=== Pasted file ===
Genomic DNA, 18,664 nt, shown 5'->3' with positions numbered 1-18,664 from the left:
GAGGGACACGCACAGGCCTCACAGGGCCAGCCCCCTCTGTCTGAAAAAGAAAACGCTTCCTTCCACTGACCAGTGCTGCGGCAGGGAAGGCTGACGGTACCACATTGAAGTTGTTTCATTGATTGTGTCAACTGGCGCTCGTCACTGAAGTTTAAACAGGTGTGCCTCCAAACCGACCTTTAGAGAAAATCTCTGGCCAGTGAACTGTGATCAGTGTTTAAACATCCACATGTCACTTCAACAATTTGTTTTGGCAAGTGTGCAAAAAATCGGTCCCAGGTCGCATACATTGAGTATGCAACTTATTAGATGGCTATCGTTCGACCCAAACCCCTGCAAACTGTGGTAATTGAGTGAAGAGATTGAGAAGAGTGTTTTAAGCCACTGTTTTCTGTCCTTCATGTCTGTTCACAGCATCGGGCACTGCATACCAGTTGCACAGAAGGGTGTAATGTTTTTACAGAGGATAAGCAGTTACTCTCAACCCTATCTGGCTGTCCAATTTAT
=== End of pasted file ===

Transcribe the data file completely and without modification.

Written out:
Genomic DNA, 18,664 nt, shown 5'->3' with positions numbered 1-18,664 from the left:
GAGGGACACGCACAGGCCTCACAGGGCCAGCCCCCTCTGTCTGAAAAAGAAAACGCTTCCTTCCACTGACCAGTGCTGCGGCAGGGAAGGCTGACGGTACCACATTGAAGTTGTTTCATTGATTGTGTCAACTGGCGCTCGTCACTGAAGTTTAAACAGGTGTGCCTCCAAACCGACCTTTAGAGAAAATCTCTGGCCAGTGAACTGTGATCAGTGTTTAAACATCCACATGTCACTTCAACAATTTGTTTTGGCAAGTGTGCAAAAAATCGGTCCCAGGTCGCATACATTGAGTATGCAACTTATTAGATGGCTATCGTTCGACCCAAACCCCTGCAAACTGTGGTAATTGAGTGAAGAGATTGAGAAGAGTGTTTTAAGCCACTGTTTTCTGTCCTTCATGTCTGTTCACAGCATCGGGCACTGCATACCAGTTGCACAGAAGGGTGTAATGTTTTTACAGAGGATAAGCAGTTACTCTCAACCCTATCTGGCTGTCCAATTTAT